What are the warn­ing signs that rule of law is un­der threat in a democ­racy?

In the very ba­sic sense, the rule of law is a com­mit­ment to en­sure that laws are fair, pub­li­cised, clear, and ap­ply equally to ev­ery­one. There is also ac­cess to jus­tice, so ev­ery­body should be able to have some say in those laws and use the jus­tice sys­tem in a fair and equal way. If there are prob­lems with any of those, then you know you have a rule of law prob­lem.

A clas­sic warn­ing sign is when peo­ple who have great power are above the law, when the laws do not ap­ply to them. That is a clas­sic sit­u­a­tion of tyranny and peo­ple call that a vi­o­la­tion of rule of law. When laws or the law-mak­ing process are not trans­par­ent, when courts don’t func­tion ef­fi­ciently, when peo­ple don’t trust the po­lice, these are all ar­eas where there would be a prob­lem with the rule of law.

When peo­ple are not treated equally un­der the law, that can raise ques­tions about the rule of law. It only works if we all feel like we have a stake in the le­gal sys­tem, and that we can get jus­tice through the le­gal sys­tem. As soon as you see some peo­ple be­ing counted out, then the le­gal sys­tem could be­gin to lose le­git­i­macy or peo­ple could lose in­ter­est in it.

What hap­pens if a sec­tion of so­ci­ety be­lieves the rule of law is in trou­ble, while the other side says there is no prob­lem? How do you re­pair that bond?

In those cases, you are look­ing for pub­lic spaces for con­ver­sa­tion, and you are try­ing to un­earth the is­sue and en­sure it is brought to at­ten­tion and can’t go away. The me­dia is very im­por­tant there as they are of­ten the site for pub­lic dis­course. You don’t just want peo­ple to keep say­ing that there’s a prob­lem; you need some kind of mech­a­nism to take ac­count of the claims and be able to ad­dress them. We hope to turn to leg­is­la­tures or re­spected pub­lic of­fi­cials to hear the plea, and some­times we turn to the courts. Well-func­tion­ing courts are a bet­ter place to make those kinds of claims.

If there can be healthy dis­course where there is trade-off and com­pro­mise, then I be­lieve there is still a healthy func­tion­ing democ­racy. But when there is a shut­down, when one side can­not be heard in the me­dia or where one side is so in­tim­i­dated that they do not put for­ward their views self­cen­sor­ing out of fear, or when a group is so­cially ex­cluded and can­not make their points heard, there is a prob­lem.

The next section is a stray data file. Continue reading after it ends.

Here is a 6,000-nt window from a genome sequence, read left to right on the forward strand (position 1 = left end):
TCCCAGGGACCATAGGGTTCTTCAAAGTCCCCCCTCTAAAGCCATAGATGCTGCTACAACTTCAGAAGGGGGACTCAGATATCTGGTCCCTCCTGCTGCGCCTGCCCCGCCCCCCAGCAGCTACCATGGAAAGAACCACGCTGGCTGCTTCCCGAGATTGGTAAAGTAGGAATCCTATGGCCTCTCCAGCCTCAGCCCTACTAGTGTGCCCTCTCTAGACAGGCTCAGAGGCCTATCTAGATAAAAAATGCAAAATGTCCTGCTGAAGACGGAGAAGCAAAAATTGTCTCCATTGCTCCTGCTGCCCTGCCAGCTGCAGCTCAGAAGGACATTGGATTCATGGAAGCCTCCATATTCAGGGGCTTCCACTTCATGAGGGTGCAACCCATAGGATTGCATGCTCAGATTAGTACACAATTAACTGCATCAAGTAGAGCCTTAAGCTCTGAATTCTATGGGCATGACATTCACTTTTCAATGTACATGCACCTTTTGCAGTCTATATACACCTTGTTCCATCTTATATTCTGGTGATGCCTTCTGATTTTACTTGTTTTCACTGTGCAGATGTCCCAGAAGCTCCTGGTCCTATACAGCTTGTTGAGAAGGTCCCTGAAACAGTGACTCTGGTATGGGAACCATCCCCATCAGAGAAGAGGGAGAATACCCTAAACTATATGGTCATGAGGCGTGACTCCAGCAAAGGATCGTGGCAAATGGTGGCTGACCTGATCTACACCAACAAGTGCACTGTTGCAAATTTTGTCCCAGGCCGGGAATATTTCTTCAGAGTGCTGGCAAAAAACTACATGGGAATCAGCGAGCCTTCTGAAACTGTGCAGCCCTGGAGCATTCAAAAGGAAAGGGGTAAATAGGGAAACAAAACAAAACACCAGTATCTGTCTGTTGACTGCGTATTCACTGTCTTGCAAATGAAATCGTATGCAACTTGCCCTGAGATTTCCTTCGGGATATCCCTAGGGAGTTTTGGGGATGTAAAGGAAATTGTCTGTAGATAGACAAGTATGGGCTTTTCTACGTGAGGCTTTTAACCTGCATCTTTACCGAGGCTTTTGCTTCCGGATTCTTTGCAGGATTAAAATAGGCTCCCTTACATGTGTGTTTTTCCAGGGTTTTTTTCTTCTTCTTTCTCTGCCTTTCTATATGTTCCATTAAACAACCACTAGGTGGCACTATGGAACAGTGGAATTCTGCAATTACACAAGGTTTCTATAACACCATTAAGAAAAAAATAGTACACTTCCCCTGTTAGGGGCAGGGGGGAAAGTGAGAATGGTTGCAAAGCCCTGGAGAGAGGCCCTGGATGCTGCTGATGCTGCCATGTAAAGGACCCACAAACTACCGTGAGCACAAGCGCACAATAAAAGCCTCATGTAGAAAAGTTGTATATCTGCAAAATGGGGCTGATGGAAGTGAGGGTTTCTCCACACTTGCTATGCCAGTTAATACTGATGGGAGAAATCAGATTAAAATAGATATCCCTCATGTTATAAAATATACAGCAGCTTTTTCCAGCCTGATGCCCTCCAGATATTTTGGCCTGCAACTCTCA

In the USA and parts of Europe, we have very vul­ner­a­ble pop­u­la­tions of mi­grants for ex­am­ple, who have many claims that would be good to be heard, about their treat­ment and be­cause of the pre­car­i­ous­ness of their lives can­not have a voice.

There has been a clash in Malta over the rule of law; do you have an opin­ion on what has been go­ing on?

It is dif­fi­cult for some­one com­ing from out­side Malta to ex­press an opin­ion about the right or wrong of one side or the other. Some out­siders who have done that re­cently came in for a lot of crit­i­cism so I’m go­ing to stay away from that.

The only thing I will say is that when you hear a call for the rule of law, when you lit­er­ally hear that phrase which I think is rel­a­tively re­cent in both your coun­try and mine, it is im­por­tant to pay at­ten­tion and know that maybe there is some­thing that needs to be done.

It prob­a­bly isn’t a sim­ple fix,

and is not just about chang­ing a gov­ern­ment or a per­son. If it gets to the point where there’s a call for the rule of law then it’s a good time, an op­por­tu­nity to look at the sys­tem as a whole and iden­tify any gaps. Do peo­ple feel like they are be­ing treated equally across the board? Do laws ap­ply equally for all? Do they feel they are be­ing heard and is there space for in­put for laws? Is there space to do some­thing if you feel you’ve been wronged? Is there trust in the au­thor­i­ties?

It is a good op­por­tu­nity not to think of there be­ing a quick fix, but to look at whole el­e­ments of the sys­tem and see if there are any gaps.

In Malta, the voices of refugees are not of­ten heard, and there is an­timi­grant back­lash from sec­tions of the pub­lic. How do you rec­on­cile that sit­u­a­tion?

Some­times we hear ex­treme voices in so­cial me­dia, from peo­ple who are mo­ti­vated to put for­ward some­what threat­en­ing lan­guage to si­lence those who are marginalised, yet I don’t think they speak for ev­ery­one. There are other voices out there and I think there is a lot of good­will. We have a lot of in­ter­ac­tion in schools. Of course, mi­grants are such a di­verse group in Malta. I think there is more and more in­ter­ac­tion among peo­ple and there is po­ten­tial for bar­ri­ers to break down.

A re­ally pos­i­tive sign is the ex­is­tence of mi­grant-led or­gan­i­sa­tions, and they are find­ing their voices. A lot of it has to do how peo­ple con­nect with one an­other, how new­com­ers to Malta deepen their abil­ity to con­trib­ute to Mal­tese so­ci­ety, through learn­ing the lan­guage and through em­ploy­ment.

The in­sti­tu­tions of civil so­ci­ety might be the space for in­te­gra­tion to hap­pen through dia­logue. In ad­di­tion, young peo­ple tend to reach out across lines of dif­fer­ence.